Background: Circulating branched-chain amino acid (BCAA) levels reflect metabolic health as well as dietary intake and have been linked to some cancers. Associations with breast cancer are unclear.
Methods: We evaluated the association between circulating BCAA levels and risk of breast cancer by menopausal status at the time of sample collection in a prospective nested case-control study (1,997 cases, 1,997 controls) within the Nurses' Health Study (NHS) and NHSII. Two-thirds of women in NHS (592 cases) donated two blood samples collected 10 years apart. We used conditional logistic regression to estimate odds ratios (OR) and 95% confidence intervals (CI) of breast cancer risk in multivariable models which included BMI at age 18 and adulthood weight gain, in addition to other risk factors. We conducted an external validation with secondary analyses in the Women's Health Study (WHS) (1,297 cases).
Results: Among NHSII participants (predominantly premenopausal at blood collection), elevated circulating BCAA levels were associated with suggestively lower breast cancer risk (e.g., isoleucine highest vs. lowest quartile, multivariable OR (95% CI)= 0.86 (0.65-1.13), p-trend=0.20), with significant linear trends among fasting samples (e.g., isoleucine OR (95% CI)=0.74 (0.53-1.05), p-trend=0.05). In contrast, among postmenopausal women, proximate measures (within 10y from sample collection) were associated with increased breast cancer risk (e.g., isoleucine highest vs. lowest quartile multivariable OR (95% CI)=1.63 (1.12-2.39), p-trend=0.01), with slightly stronger associations among fasting samples (OR (95% CI)=1.73 (1.15-2.61), p-trend=0.01). Distant measures (10-20y since sample collection) were not statistically significantly associated with risk (OR (95% CI)=1.15 (0.87-1.52), p-trend=0.35). We did not observe significant heterogeneity by ER status or BMI. In the WHS, a suggestive positive association was observed for distant measures of leucine among postmenopausal women: OR (95% CI)=1.31 (0.97-1.75), p-trend=0.05.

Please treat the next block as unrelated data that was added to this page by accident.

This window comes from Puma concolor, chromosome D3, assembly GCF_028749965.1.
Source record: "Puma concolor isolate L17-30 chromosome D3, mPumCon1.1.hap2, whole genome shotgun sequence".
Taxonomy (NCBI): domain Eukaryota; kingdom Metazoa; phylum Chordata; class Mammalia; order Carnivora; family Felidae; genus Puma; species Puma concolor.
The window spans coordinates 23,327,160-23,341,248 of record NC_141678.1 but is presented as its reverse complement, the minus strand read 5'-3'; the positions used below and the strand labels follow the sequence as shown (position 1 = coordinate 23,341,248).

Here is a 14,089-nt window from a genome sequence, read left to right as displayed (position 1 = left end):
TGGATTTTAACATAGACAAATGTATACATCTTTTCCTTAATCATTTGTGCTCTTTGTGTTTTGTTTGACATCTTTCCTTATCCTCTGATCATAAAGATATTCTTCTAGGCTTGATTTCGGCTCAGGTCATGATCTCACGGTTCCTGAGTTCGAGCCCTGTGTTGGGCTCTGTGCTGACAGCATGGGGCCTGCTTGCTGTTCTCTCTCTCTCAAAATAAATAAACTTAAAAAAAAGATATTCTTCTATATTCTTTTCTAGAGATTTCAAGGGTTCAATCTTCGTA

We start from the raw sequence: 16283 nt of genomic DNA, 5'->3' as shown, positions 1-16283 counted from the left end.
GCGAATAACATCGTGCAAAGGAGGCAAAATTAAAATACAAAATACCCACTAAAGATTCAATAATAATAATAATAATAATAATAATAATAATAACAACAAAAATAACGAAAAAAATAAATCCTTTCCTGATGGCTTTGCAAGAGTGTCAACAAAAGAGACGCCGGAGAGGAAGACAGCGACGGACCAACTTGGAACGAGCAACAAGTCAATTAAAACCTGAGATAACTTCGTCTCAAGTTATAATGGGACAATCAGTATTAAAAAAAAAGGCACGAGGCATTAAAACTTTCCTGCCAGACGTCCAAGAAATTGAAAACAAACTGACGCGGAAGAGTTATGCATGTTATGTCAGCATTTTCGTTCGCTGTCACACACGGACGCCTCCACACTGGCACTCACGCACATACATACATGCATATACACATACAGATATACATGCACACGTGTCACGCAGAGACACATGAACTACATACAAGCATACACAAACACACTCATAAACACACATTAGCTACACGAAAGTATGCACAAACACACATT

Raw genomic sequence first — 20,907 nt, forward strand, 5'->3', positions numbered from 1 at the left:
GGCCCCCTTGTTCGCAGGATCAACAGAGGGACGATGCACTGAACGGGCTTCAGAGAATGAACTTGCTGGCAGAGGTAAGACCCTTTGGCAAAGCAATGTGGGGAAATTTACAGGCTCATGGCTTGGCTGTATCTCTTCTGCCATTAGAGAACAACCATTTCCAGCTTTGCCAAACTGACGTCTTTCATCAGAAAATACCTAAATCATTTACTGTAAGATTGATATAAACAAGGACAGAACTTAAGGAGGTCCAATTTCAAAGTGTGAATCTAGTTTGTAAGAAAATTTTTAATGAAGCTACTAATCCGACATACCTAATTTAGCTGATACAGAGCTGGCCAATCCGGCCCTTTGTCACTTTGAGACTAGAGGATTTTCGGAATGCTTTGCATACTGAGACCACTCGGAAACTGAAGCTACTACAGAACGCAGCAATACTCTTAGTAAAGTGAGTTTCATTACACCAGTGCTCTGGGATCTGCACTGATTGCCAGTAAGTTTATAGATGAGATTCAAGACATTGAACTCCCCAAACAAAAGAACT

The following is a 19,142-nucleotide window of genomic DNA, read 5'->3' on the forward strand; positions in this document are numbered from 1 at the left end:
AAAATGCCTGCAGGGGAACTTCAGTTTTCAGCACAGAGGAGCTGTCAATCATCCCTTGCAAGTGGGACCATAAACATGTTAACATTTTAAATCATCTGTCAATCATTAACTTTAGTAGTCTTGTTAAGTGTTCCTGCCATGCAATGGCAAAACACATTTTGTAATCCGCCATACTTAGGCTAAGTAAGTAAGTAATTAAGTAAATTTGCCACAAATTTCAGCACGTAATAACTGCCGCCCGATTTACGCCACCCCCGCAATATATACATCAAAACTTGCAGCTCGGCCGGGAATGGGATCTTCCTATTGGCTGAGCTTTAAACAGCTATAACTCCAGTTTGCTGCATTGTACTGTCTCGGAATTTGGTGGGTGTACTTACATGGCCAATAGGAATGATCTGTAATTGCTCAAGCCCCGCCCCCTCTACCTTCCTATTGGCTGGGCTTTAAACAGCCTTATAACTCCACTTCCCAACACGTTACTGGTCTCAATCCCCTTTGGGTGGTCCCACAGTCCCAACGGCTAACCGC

Conclusion: Although elevated circulating BCAA levels were associated with lower breast cancer risk among premenopausal NHSII women and higher risk of postmenopausal breast cancer in NHS when assessed within 10 years of diagnosis, independent of established risk factors, including adiposity, results were not validated in WHS. Additional independent studies are needed to reassess and understand the complex relationship between BCAAs, menopausal status and timing, and risk of breast cancer.
Citation Format: Oana A. Zeleznik, Raji Balasubramanian, Yumeng Ren, Deirdre K. Tobias, Bernard A. Rosner, Cheng Peng, Alaina M. Bever, Lisa Frueh, Clary B. Clish, Samia Mora, Frank B. Hu, A. Heather Eliassen. Branched-chain amino acids and risk of breast cancer by menopausal status in three large cohorts [abstract]. In: Proceedings of the American Association for Cancer Research Annual Meeting 2021; 2021 Apr 10-15 and May 17-21. Philadelphia (PA): AACR; Cancer Res 2021;81(13_Suppl):Abstract nr 746.